Gromače (Dry-Stone Walls) 10-64, 1964
oil on canvas
130 x 130 cm
Otona Gliha (1914 – 1999) is a doyen of Croatian gestural abstraction veering towards the pictorial matter of Art Informel. He is a painter of ideograms, a painter of land and a painter of culture (I. Zidić). The artist’s primordial principles of painting are epitomised by the never fully elaborated synchronicity between Old Church Slavonic Glagolitic script engraved in stone and the typical, adopted coastal dry-stone walls – the so-called gromače (pl.). Since prehistoric and ancient times, cattlemen and farmers have built these walls to delimit space and to mark the boundaries of arable land, as well as pasture areas. Gliha gradually elaborated and abstracted the motifs within the painting and developed his own style. He graduated from the Academy of Fine Arts in Zagreb in 1937 (Lj. Babić, O. Mujadžić, M. Tartaglia). Under the influence of Cézanne and Fauvism, in the mid-1940s, he created landscapes featuring a newfound colour harmony and vividness. In 1954, he began to summarise the motif that transformed the abstract visual elements of the first Gromače. Gliha’s painting Gromače 10-64 (1964) displays an intense material colouristic relationship with the primordial motif. We see a screen of quivering magma rendered by the furrowing, absorption and glowing of the achromatic and, to a lesser extent, coloured segments of the composition, which are woven into the white structural fabric thus creating contrasts and overlaps between the line and the surface, as well as their density, like a formative pictorial positive and negative. Gliha described the motif of dry-stone walls as urban-architectural-sculptural beauty. He has also created a prolific drawing and a more modest printmaking oeuvre, wall paintings, stone mosaics, as well as the ceremonial curtain of the Croatian National Theatre (Barske gromače, 1981) in Rijeka. He is the recipient of numerous awards, including the “Vladimir Nazor” Lifetime Achievement Award (1976).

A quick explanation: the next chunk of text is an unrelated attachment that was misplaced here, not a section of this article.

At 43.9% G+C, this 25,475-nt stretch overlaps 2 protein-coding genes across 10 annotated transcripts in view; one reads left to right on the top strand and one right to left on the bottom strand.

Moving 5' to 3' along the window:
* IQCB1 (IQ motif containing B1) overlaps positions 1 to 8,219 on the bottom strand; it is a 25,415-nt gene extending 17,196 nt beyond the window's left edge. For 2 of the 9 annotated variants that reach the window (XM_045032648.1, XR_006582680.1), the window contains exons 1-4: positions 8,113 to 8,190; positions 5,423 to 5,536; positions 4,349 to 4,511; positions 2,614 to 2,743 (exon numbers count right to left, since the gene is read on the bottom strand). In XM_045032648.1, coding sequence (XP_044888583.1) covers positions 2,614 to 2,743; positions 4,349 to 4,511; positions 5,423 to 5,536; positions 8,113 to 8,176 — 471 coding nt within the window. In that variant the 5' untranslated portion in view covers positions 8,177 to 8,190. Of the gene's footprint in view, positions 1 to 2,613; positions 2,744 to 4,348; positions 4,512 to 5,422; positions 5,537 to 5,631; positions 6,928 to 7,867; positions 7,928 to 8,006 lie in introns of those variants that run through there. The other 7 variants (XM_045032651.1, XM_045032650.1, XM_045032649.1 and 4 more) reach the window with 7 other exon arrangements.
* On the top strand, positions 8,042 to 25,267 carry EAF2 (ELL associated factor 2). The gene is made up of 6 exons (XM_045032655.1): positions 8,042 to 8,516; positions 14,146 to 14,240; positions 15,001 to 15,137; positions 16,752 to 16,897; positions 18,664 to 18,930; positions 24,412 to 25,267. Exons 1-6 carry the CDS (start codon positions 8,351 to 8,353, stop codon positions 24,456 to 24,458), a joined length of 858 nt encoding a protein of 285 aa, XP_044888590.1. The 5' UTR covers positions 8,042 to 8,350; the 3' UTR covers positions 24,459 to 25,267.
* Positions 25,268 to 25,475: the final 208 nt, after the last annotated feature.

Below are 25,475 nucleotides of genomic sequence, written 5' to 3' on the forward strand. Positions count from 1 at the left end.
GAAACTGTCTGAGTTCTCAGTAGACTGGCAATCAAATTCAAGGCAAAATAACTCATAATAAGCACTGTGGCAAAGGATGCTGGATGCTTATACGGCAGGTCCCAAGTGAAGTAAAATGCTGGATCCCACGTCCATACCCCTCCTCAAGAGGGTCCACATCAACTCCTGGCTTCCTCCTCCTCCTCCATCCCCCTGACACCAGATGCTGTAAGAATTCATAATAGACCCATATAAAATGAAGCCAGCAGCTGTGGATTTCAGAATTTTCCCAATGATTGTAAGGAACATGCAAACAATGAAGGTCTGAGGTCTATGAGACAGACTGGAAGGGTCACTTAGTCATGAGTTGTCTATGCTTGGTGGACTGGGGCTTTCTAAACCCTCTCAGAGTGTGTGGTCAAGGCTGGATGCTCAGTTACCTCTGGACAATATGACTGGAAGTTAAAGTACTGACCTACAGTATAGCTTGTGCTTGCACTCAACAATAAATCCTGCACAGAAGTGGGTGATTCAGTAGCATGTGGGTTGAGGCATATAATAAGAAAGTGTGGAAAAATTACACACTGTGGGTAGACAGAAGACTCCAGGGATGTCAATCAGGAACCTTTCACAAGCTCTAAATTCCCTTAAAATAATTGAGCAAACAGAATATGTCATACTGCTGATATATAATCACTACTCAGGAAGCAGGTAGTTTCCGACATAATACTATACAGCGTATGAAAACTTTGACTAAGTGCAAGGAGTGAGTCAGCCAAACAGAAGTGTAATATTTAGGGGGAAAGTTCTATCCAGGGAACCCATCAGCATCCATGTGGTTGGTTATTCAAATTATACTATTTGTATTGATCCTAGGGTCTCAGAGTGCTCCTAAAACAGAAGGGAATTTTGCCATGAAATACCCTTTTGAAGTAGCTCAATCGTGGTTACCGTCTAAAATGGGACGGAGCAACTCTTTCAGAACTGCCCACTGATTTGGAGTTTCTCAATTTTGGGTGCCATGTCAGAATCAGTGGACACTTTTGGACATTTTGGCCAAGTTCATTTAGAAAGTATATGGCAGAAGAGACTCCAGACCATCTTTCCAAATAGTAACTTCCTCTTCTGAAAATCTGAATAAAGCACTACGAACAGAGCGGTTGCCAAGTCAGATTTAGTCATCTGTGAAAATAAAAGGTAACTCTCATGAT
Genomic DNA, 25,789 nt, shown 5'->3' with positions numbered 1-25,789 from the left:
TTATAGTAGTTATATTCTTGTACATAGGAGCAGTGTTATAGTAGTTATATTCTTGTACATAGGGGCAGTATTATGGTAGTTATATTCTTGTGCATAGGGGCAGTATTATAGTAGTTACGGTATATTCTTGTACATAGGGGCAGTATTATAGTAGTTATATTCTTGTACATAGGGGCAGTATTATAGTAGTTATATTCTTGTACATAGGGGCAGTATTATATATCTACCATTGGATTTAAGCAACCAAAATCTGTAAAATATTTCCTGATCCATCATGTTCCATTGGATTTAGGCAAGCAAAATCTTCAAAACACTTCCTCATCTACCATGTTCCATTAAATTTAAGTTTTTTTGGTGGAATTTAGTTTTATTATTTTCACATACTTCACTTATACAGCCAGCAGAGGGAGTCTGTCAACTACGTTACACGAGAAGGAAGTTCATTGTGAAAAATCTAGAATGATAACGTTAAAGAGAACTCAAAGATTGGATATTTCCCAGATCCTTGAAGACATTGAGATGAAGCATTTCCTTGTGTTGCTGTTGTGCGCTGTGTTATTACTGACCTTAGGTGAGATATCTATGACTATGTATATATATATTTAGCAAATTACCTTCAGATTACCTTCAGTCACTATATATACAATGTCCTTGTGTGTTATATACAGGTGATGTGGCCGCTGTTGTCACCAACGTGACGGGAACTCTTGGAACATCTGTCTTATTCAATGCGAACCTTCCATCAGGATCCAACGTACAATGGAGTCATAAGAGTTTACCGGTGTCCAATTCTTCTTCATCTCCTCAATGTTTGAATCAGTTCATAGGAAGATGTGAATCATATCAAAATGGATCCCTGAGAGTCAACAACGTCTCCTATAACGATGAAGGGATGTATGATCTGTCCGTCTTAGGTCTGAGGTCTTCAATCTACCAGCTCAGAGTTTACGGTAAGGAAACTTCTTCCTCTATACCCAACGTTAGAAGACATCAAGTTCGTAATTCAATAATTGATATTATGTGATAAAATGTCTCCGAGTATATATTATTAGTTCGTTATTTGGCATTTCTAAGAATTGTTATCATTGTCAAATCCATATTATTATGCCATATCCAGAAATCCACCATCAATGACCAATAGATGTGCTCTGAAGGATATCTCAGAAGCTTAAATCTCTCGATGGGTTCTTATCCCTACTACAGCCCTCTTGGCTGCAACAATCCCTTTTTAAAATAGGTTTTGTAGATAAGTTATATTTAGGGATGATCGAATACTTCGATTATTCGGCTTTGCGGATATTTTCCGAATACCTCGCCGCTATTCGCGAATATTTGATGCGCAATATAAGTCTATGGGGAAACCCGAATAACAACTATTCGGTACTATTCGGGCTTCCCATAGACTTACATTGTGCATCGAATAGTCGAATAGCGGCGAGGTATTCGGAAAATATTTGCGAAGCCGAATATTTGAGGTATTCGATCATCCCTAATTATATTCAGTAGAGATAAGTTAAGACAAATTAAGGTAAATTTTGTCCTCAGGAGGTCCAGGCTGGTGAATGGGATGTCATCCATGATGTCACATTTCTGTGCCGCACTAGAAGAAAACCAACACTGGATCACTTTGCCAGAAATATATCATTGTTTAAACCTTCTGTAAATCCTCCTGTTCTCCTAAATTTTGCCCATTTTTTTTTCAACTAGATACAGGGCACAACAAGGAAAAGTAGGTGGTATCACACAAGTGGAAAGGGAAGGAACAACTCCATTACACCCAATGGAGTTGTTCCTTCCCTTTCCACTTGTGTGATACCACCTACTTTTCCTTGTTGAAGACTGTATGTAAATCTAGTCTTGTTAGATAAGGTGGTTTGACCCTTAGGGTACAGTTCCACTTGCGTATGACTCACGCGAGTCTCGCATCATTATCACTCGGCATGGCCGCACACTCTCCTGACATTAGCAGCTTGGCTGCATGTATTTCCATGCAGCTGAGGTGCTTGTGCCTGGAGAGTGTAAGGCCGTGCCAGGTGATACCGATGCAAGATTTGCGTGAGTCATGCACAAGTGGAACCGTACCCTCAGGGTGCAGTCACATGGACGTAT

Text: Željko Marciuš, museum consultant of the National Museum of Modern Art © National Museum of Modern Art, Zagreb, 2023
Translated by: Robertina Tomić
Photo: Goran Vranić © National Museum of Modern Art, Zagreb, 2023